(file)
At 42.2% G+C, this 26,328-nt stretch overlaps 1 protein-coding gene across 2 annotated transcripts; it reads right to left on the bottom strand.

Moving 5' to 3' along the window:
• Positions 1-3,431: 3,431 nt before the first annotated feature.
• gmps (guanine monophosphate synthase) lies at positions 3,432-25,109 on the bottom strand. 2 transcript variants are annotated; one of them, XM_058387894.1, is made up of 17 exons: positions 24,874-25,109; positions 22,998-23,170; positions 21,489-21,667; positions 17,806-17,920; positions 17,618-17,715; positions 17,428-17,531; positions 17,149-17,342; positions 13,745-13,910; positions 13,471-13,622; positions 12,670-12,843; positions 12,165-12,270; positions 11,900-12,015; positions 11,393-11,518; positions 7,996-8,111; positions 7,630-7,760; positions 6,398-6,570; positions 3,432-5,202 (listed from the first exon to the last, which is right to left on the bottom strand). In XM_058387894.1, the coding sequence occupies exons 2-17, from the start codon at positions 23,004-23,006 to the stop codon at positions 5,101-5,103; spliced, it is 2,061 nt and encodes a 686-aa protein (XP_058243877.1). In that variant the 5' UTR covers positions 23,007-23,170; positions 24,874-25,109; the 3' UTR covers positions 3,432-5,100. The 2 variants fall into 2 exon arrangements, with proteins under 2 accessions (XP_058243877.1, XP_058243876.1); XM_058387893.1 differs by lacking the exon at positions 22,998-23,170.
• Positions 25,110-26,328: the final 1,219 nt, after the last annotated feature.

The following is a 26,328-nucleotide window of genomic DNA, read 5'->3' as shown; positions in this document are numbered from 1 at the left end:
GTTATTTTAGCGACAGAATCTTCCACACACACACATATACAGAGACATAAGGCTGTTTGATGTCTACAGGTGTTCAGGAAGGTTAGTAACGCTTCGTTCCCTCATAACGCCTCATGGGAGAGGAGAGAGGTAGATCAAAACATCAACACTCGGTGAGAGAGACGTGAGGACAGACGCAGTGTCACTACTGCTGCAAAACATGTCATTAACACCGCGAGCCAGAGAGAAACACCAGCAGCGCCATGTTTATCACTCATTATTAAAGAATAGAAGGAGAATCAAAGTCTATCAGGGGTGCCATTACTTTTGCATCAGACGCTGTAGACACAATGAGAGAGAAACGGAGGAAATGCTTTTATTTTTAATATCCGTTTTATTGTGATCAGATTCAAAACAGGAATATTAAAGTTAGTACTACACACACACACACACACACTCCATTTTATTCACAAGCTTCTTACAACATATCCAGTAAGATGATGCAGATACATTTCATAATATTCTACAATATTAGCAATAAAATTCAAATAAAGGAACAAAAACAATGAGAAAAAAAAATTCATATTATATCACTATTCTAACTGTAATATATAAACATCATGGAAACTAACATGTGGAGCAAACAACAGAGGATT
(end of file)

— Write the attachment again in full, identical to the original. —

At 42.2% G+C, this 26,328-nt stretch overlaps 1 protein-coding gene across 2 annotated transcripts; it reads right to left on the bottom strand.

Moving 5' to 3' along the window:
• Positions 1-3,431: 3,431 nt before the first annotated feature.
• gmps (guanine monophosphate synthase) lies at positions 3,432-25,109 on the bottom strand. 2 transcript variants are annotated; one of them, XM_058387894.1, is made up of 17 exons: positions 24,874-25,109; positions 22,998-23,170; positions 21,489-21,667; positions 17,806-17,920; positions 17,618-17,715; positions 17,428-17,531; positions 17,149-17,342; positions 13,745-13,910; positions 13,471-13,622; positions 12,670-12,843; positions 12,165-12,270; positions 11,900-12,015; positions 11,393-11,518; positions 7,996-8,111; positions 7,630-7,760; positions 6,398-6,570; positions 3,432-5,202 (listed from the first exon to the last, which is right to left on the bottom strand). In XM_058387894.1, the coding sequence occupies exons 2-17, from the start codon at positions 23,004-23,006 to the stop codon at positions 5,101-5,103; spliced, it is 2,061 nt and encodes a 686-aa protein (XP_058243877.1). In that variant the 5' UTR covers positions 23,007-23,170; positions 24,874-25,109; the 3' UTR covers positions 3,432-5,100. The 2 variants fall into 2 exon arrangements, with proteins under 2 accessions (XP_058243877.1, XP_058243876.1); XM_058387893.1 differs by lacking the exon at positions 22,998-23,170.
• Positions 25,110-26,328: the final 1,219 nt, after the last annotated feature.

The following is a 26,328-nucleotide window of genomic DNA, read 5'->3' as shown; positions in this document are numbered from 1 at the left end:
GTTATTTTAGCGACAGAATCTTCCACACACACACATATACAGAGACATAAGGCTGTTTGATGTCTACAGGTGTTCAGGAAGGTTAGTAACGCTTCGTTCCCTCATAACGCCTCATGGGAGAGGAGAGAGGTAGATCAAAACATCAACACTCGGTGAGAGAGACGTGAGGACAGACGCAGTGTCACTACTGCTGCAAAACATGTCATTAACACCGCGAGCCAGAGAGAAACACCAGCAGCGCCATGTTTATCACTCATTATTAAAGAATAGAAGGAGAATCAAAGTCTATCAGGGGTGCCATTACTTTTGCATCAGACGCTGTAGACACAATGAGAGAGAAACGGAGGAAATGCTTTTATTTTTAATATCCGTTTTATTGTGATCAGATTCAAAACAGGAATATTAAAGTTAGTACTACACACACACACACACACACTCCATTTTATTCACAAGCTTCTTACAACATATCCAGTAAGATGATGCAGATACATTTCATAATATTCTACAATATTAGCAATAAAATTCAAATAAAGGAACAAAAACAATGAGAAAAAAAAATTCATATTATATCACTATTCTAACTGTAATATATAAACATCATGGAAACTAACATGTGGAGCAAACAACAGAGGATT